I do need to look at these. I like getting custom shop guitars, (used) but these are a lot less money and as SG standard mentioned above, maybe not that much better quality.
Yes, there's more to the Gary Clark Signatures than meets the eye. Other than the three P90s and 24 frets, they have the low neck profile and deep cut bevels like the 61 reissues. The real MOP inlays are also a nice touch. All in all these feel and sound amazing. An excellent addition to anyones SG family. You play one of these that have been set up properly, you'll be hard pressed not to take it home with you.
I took a shot on a vintage SG (76' standard) as i wanted the 1-9/16 nut for open chords.. I did not need a case queen, as i wanted a player which i knew i would heavily modify to my liking. Not a lot to choose from but i used the following rules for my search:
1. If i were to buy online.. do it at Christmas time when people are discounting everything
2. Know your value and market values
3. Know how to ask for additional pictures and tons of questions for the seller
4. Know how to spot trouble
5. Dont be afraid of headstock breaks and refinish.. concentrate on the bones
6. I wanted something very economical knowing i would refret it.. in fact horrible frets are a plus.. as it was well played.. even a case queen could need new frets..
I got very lucky and found a great deal on a broken head stock refinished piece with past mods (had a phase switch in the past). The refinish was actually a plus as the extensive sanding it got fixed issues like the repair and finish issues/ plugs (former toggle).. once i get new frets.. replacement KLUSON Harmonica bridge, new nut to go with new frets and perhaps Ratio locking tuners.. Oh.. and aftermarket T-TOPS.. I will have my dream guitar for less than $ 1200 all in..
I don' t know if you are open to a vibrola, The SG Original is a good option.
I got one of these 2 months ago. Love it!
I ended up with the custom shop limited edition Pete Townshend SG. Here it is also with my 71 SG. It does give me a nice difference in sound from the SG standard. Thanks for all the advice and opinions.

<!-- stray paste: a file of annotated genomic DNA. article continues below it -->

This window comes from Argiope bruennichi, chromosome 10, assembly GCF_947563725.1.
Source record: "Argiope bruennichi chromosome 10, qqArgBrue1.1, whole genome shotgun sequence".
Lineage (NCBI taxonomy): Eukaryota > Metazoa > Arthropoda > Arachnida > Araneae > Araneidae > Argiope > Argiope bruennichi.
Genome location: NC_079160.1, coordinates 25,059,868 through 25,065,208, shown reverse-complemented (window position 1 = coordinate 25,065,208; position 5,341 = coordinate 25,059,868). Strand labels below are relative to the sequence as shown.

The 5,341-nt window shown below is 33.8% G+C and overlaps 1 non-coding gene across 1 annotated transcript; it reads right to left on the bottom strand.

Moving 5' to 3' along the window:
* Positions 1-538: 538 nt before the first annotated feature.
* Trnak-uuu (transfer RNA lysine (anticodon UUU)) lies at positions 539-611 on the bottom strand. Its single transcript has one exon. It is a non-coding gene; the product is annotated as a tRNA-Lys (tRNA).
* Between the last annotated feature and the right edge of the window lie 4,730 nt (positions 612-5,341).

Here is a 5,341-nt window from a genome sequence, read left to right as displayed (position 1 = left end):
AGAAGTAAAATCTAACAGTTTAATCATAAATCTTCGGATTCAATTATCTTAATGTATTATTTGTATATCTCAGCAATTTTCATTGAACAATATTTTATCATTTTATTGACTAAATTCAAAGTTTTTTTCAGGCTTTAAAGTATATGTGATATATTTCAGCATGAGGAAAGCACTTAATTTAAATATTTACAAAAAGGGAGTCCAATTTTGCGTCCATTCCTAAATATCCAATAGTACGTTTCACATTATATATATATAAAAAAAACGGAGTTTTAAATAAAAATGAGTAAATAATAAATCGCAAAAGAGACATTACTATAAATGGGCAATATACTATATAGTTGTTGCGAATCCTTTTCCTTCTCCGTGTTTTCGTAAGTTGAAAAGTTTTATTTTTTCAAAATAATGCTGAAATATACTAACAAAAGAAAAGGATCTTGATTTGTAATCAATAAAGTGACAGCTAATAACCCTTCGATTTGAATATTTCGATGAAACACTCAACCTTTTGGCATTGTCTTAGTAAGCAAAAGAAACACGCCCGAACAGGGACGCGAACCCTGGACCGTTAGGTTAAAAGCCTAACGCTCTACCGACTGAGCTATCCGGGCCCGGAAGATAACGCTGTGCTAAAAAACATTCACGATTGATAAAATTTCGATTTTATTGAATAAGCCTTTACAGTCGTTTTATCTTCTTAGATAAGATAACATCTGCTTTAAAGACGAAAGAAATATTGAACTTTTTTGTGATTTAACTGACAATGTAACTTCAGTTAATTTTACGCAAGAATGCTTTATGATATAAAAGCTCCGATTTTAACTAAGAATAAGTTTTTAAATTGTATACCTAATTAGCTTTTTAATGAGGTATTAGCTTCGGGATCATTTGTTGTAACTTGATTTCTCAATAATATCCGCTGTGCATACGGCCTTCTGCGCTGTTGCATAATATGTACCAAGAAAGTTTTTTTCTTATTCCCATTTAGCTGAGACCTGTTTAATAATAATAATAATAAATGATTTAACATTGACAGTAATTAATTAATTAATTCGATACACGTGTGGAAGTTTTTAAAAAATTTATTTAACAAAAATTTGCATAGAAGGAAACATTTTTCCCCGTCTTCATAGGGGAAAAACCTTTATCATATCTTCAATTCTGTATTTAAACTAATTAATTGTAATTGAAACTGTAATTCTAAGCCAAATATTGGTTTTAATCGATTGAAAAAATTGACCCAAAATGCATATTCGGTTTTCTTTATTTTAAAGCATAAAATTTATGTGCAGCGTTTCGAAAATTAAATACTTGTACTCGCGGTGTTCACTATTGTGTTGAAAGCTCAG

It came with the cool Pete Townshend flight case.
God that’s beautiful
Thanks for checking back in and letting us know what you ended up with.
your welcome pancake81. I really appreciated all of the great advice everyone posted.
Now if I could figure out how to play better...…...
Having not read the earlier responses I'll offer my 2 cents. Here's what I currently have. Two SG Classics which have P90's. I have a Brian Ray SG. Lastly a 1961 LP SG Standard with the sideways wiggle stick. The LP SG is exceptionally awesome. It rings and all 3 PU positions sound great. Great neck and playability. The BR SG is also exceptional. I like the meaty neck and playability with the larger frets. I also love the Classic; one has an open chiming tone in the middle position like on some of the Live at Leeds songs. This video is representative;
The other is more compressed and better for neck PU position lead tones. Also very playable. I would recommend any of these guitars. The Classics are great bang for buck but not really in the same league as the BR SG. The 1961 LP SG is my best SG ever; but not cheap.
I had a 1965 SG Special with the wide nut; sold that because it didn't ring out. Not a very good guitar for rock; more mellow jazz tones. The other SG that I couldn't bond with was a 2008 '61 SG Standard historic reissue . The neck was not very stiff and would not stay in tune. Currently I'm planning on getting the BR SG Jr. as I think the specs on this are amazing and the quality of the BR SG I have now lends me to suspect these too will also be great.
Forgot to mention before I had a PT custom shop from 2001 I believe. Sold that eventually because of neck dive due to the Grover tuners and that with the lighting bolt tailpiece it never really played in tune; meaning I could not intonate it adequately. Back then there weren't the specialty tail pieces that probably would have solved this problem. The Classic is a pretty good P90 guitar especially for the money; like usually under $1K for a mint one.